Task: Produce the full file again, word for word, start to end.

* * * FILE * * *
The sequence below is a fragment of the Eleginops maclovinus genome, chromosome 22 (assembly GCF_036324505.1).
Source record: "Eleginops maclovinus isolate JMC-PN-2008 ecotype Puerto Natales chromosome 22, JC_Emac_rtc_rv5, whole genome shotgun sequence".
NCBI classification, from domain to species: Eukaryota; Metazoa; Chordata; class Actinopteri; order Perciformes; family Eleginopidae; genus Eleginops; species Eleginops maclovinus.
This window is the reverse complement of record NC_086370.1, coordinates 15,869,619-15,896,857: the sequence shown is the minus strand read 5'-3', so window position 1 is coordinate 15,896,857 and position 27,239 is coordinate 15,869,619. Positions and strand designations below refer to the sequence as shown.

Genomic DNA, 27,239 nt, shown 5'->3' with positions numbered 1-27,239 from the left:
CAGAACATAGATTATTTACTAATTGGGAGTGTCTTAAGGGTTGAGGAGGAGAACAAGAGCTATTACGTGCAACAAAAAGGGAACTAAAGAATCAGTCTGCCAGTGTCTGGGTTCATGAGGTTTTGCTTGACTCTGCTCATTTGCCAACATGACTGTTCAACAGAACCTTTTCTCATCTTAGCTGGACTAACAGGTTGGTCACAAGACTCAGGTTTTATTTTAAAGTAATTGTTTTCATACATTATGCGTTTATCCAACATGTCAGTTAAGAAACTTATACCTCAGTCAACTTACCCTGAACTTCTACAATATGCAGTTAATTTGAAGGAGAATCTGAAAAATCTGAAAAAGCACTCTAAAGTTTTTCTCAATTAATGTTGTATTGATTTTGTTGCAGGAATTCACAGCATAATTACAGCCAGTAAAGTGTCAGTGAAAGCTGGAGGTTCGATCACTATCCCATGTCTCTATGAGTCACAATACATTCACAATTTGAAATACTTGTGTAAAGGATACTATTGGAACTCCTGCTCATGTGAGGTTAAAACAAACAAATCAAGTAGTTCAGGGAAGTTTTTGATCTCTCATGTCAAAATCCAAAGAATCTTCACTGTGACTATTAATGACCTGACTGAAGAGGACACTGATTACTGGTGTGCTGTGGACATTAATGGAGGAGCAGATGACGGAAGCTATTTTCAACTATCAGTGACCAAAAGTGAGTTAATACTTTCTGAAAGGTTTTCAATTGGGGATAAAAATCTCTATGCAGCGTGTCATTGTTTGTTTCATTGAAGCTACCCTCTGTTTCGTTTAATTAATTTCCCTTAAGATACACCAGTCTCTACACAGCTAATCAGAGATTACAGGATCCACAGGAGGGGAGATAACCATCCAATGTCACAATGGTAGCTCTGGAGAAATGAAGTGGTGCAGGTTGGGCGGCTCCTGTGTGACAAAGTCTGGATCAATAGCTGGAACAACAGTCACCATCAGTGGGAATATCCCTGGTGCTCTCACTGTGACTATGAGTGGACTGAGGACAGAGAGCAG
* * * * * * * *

The sequence below is a fragment of the Eleginops maclovinus genome, chromosome 22 (assembly GCF_036324505.1).
Source record: "Eleginops maclovinus isolate JMC-PN-2008 ecotype Puerto Natales chromosome 22, JC_Emac_rtc_rv5, whole genome shotgun sequence".
NCBI classification, from domain to species: Eukaryota; Metazoa; Chordata; class Actinopteri; order Perciformes; family Eleginopidae; genus Eleginops; species Eleginops maclovinus.
This window is the reverse complement of record NC_086370.1, coordinates 15,869,619-15,896,857: the sequence shown is the minus strand read 5'-3', so window position 1 is coordinate 15,896,857 and position 27,239 is coordinate 15,869,619. Positions and strand designations below refer to the sequence as shown.

Genomic DNA, 27,239 nt, shown 5'->3' with positions numbered 1-27,239 from the left:
CAGAACATAGATTATTTACTAATTGGGAGTGTCTTAAGGGTTGAGGAGGAGAACAAGAGCTATTACGTGCAACAAAAAGGGAACTAAAGAATCAGTCTGCCAGTGTCTGGGTTCATGAGGTTTTGCTTGACTCTGCTCATTTGCCAACATGACTGTTCAACAGAACCTTTTCTCATCTTAGCTGGACTAACAGGTTGGTCACAAGACTCAGGTTTTATTTTAAAGTAATTGTTTTCATACATTATGCGTTTATCCAACATGTCAGTTAAGAAACTTATACCTCAGTCAACTTACCCTGAACTTCTACAATATGCAGTTAATTTGAAGGAGAATCTGAAAAATCTGAAAAAGCACTCTAAAGTTTTTCTCAATTAATGTTGTATTGATTTTGTTGCAGGAATTCACAGCATAATTACAGCCAGTAAAGTGTCAGTGAAAGCTGGAGGTTCGATCACTATCCCATGTCTCTATGAGTCACAATACATTCACAATTTGAAATACTTGTGTAAAGGATACTATTGGAACTCCTGCTCATGTGAGGTTAAAACAAACAAATCAAGTAGTTCAGGGAAGTTTTTGATCTCTCATGTCAAAATCCAAAGAATCTTCACTGTGACTATTAATGACCTGACTGAAGAGGACACTGATTACTGGTGTGCTGTGGACATTAATGGAGGAGCAGATGACGGAAGCTATTTTCAACTATCAGTGACCAAAAGTGAGTTAATACTTTCTGAAAGGTTTTCAATTGGGGATAAAAATCTCTATGCAGCGTGTCATTGTTTGTTTCATTGAAGCTACCCTCTGTTTCGTTTAATTAATTTCCCTTAAGATACACCAGTCTCTACACAGCTAATCAGAGATTACAGGATCCACAGGAGGGGAGATAACCATCCAATGTCACAATGGTAGCTCTGGAGAAATGAAGTGGTGCAGGTTGGGCGGCTCCTGTGTGACAAAGTCTGGATCAATAGCTGGAACAACAGTCACCATCAGTGGGAATATCCCTGGTGCTCTCACTGTGACTATGAGTGGACTGAGGACAGAGAGCAG